Baldwin’s stress on acceptance and love also reminded me of James Lawson and the non-violent philosophy he spent his life devoted to. Both men seemed to have shared very similar non-violent theologies to inspire people into action and force change in the United States. However, what made Baldwin different from men like Lawson was that Baldwin was more of a believer in tough love than non-violent civil disobedience. For example, in the letter Baldwin reminded his nephew to force Caucasian Americans to remember their crimes to humanity even as time moved forward so that America as a whole is able to confront the seeds of evil.

Did James Baldwin remind you of any other activist we have discussed in class? 


  1. There is definitely an interesting juxtaposition between learning to love whites and holding them accountable for what they have done to the black population. On page 5, Baldwin describes “the crime of which I accuse my country and my countrymen, and for which neither I nor time nor history will ever forgive them, that they have destroyed and are destroying hundreds of thousands of lives and do not know it and do not want to know it.” Here Baldwin criticizes racism and segregation and places blame on whites for destroying the lives of blacks.
    At the same time, as you pointed out in your blog entry, Baldwin demonstrates the importance of accepting white people. The most important line is from page nine, when Baldwin tells James that “these men are your brothers.” I think that this line sums up the points that you made in your entry; while whites have committed a horrendous crime against blacks, they are “lost, younger brothers” and should be loved. In my opinion, Baldwin’s point is that his nephew must first understand the history of what whites have done before he can truly learn to love them.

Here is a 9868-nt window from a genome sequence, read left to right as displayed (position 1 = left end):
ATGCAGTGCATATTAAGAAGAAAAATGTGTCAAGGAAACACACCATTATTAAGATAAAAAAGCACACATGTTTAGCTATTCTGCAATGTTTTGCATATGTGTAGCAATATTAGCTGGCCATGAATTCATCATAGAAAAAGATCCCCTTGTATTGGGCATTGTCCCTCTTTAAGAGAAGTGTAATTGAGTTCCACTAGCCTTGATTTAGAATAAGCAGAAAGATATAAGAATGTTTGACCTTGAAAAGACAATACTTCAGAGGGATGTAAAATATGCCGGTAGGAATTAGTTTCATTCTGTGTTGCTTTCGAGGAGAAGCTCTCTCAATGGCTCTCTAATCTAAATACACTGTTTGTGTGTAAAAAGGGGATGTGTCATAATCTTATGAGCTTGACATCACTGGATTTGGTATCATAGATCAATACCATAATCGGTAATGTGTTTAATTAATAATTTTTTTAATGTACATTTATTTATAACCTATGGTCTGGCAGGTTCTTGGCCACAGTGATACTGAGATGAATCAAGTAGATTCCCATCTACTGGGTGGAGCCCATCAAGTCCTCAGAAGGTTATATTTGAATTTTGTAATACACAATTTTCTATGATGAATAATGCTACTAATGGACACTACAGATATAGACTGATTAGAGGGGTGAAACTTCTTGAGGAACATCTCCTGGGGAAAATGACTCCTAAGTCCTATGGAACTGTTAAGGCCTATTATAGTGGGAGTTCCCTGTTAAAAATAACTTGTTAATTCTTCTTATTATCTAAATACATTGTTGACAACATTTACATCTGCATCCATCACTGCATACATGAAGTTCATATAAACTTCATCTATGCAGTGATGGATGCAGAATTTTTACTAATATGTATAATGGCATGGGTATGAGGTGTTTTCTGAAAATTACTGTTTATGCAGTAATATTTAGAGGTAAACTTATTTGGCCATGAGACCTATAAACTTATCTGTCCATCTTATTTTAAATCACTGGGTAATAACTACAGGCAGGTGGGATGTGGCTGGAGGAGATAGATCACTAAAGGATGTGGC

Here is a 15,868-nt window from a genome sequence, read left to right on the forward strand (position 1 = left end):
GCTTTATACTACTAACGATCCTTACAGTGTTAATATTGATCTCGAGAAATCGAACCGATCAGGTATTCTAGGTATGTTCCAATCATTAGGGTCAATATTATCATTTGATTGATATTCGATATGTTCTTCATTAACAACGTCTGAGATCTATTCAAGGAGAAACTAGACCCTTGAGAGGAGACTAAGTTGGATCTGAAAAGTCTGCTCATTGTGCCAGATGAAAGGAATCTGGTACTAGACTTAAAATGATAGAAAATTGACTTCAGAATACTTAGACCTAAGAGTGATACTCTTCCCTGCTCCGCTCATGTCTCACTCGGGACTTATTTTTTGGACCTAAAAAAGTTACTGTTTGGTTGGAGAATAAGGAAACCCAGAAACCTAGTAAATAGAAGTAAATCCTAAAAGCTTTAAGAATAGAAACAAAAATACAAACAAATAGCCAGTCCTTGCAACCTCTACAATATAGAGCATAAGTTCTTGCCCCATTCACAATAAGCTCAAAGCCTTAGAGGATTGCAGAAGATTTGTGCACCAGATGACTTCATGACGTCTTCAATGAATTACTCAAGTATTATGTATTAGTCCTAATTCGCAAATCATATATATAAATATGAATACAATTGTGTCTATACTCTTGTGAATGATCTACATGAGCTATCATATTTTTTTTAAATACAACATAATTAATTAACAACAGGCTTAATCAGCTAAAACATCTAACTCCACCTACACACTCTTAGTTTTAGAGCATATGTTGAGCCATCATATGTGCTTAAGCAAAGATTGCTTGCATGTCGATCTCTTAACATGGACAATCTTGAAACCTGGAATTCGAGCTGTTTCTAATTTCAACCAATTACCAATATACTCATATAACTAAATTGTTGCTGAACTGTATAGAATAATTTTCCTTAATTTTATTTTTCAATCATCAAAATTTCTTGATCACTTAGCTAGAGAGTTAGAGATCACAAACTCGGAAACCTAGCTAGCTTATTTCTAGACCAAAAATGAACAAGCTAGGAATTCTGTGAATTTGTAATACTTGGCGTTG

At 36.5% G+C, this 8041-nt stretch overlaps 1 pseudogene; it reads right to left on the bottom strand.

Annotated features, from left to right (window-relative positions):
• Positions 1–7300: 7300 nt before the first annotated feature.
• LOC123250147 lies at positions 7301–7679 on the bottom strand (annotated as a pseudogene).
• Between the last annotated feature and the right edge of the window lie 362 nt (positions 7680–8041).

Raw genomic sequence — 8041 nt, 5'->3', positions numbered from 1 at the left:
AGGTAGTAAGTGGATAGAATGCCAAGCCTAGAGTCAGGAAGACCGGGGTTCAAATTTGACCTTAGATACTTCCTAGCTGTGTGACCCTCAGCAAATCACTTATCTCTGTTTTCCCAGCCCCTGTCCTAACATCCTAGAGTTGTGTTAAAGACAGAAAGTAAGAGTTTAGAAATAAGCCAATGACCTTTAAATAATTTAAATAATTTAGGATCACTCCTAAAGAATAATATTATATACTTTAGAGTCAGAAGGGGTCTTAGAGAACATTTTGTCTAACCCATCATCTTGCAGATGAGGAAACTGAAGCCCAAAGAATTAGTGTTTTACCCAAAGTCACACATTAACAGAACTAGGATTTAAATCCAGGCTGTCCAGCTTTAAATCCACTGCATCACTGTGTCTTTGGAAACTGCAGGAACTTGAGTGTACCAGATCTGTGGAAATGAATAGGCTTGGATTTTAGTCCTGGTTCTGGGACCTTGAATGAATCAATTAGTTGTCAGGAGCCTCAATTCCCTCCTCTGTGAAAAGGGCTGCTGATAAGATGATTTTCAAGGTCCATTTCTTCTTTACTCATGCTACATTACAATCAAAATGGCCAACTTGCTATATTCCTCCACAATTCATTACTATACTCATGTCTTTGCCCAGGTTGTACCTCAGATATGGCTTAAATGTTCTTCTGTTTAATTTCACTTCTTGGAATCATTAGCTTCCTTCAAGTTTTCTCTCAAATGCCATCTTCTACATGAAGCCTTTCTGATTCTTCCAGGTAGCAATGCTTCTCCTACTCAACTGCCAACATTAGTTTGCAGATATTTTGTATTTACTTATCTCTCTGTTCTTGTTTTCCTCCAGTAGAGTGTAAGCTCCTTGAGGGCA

2. To me, these two comments by Baldwin don't necessarily seem juxtaposed. Rather they act as complements, for one of these is entirely dependent on the other. If White people were willing to accept what they were doing to African Americans there would be absolutely no need for the African American community to love and accept them through the changes and fear that they would be facing. Baldwin is saying that Blacks needed to love Whites to help them through the changes. By loving and accepting them they are forcing them to confront their feelings of animosity towards the African American community, and it is throughout this confrontation that Whites will come to terms with accepting Blacks as their equals. Baldwin's concept of loving and accepting whites through the change wouldn't need to exist if their wasn't this acknowledgment of White's failings on the subject of racial equality.